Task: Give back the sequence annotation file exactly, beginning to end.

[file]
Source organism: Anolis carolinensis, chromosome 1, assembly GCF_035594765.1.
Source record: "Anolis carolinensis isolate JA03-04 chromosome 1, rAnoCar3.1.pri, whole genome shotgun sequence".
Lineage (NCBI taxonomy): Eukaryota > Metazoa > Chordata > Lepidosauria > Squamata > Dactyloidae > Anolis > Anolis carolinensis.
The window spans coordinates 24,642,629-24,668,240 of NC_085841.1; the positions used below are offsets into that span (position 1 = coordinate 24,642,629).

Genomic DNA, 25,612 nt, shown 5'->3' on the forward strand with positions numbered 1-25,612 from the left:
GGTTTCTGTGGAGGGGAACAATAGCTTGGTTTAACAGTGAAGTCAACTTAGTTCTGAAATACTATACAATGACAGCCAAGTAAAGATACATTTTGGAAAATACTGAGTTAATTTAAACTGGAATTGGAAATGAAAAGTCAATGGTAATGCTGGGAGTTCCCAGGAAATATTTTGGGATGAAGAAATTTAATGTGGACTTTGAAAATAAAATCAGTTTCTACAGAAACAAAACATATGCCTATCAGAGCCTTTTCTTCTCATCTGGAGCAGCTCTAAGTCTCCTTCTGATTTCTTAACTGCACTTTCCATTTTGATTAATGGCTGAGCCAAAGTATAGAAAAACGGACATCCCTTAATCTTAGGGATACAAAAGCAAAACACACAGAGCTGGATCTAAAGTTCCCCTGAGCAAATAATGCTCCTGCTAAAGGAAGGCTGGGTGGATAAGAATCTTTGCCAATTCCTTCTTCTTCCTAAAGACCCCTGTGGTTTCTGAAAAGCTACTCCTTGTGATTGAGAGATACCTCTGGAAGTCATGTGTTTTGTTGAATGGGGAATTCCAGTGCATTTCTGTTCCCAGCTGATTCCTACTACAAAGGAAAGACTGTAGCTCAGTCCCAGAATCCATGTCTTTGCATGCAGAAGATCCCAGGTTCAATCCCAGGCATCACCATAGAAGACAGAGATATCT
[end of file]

Source organism: Anolis carolinensis, chromosome 1, assembly GCF_035594765.1.
Source record: "Anolis carolinensis isolate JA03-04 chromosome 1, rAnoCar3.1.pri, whole genome shotgun sequence".
Lineage (NCBI taxonomy): Eukaryota > Metazoa > Chordata > Lepidosauria > Squamata > Dactyloidae > Anolis > Anolis carolinensis.
The window spans coordinates 24,642,629-24,668,240 of NC_085841.1; the positions used below are offsets into that span (position 1 = coordinate 24,642,629).

Genomic DNA, 25,612 nt, shown 5'->3' on the forward strand with positions numbered 1-25,612 from the left:
GGTTTCTGTGGAGGGGAACAATAGCTTGGTTTAACAGTGAAGTCAACTTAGTTCTGAAATACTATACAATGACAGCCAAGTAAAGATACATTTTGGAAAATACTGAGTTAATTTAAACTGGAATTGGAAATGAAAAGTCAATGGTAATGCTGGGAGTTCCCAGGAAATATTTTGGGATGAAGAAATTTAATGTGGACTTTGAAAATAAAATCAGTTTCTACAGAAACAAAACATATGCCTATCAGAGCCTTTTCTTCTCATCTGGAGCAGCTCTAAGTCTCCTTCTGATTTCTTAACTGCACTTTCCATTTTGATTAATGGCTGAGCCAAAGTATAGAAAAACGGACATCCCTTAATCTTAGGGATACAAAAGCAAAACACACAGAGCTGGATCTAAAGTTCCCCTGAGCAAATAATGCTCCTGCTAAAGGAAGGCTGGGTGGATAAGAATCTTTGCCAATTCCTTCTTCTTCCTAAAGACCCCTGTGGTTTCTGAAAAGCTACTCCTTGTGATTGAGAGATACCTCTGGAAGTCATGTGTTTTGTTGAATGGGGAATTCCAGTGCATTTCTGTTCCCAGCTGATTCCTACTACAAAGGAAAGACTGTAGCTCAGTCCCAGAATCCATGTCTTTGCATGCAGAAGATCCCAGGTTCAATCCCAGGCATCACCATAGAAGACAGAGATATCT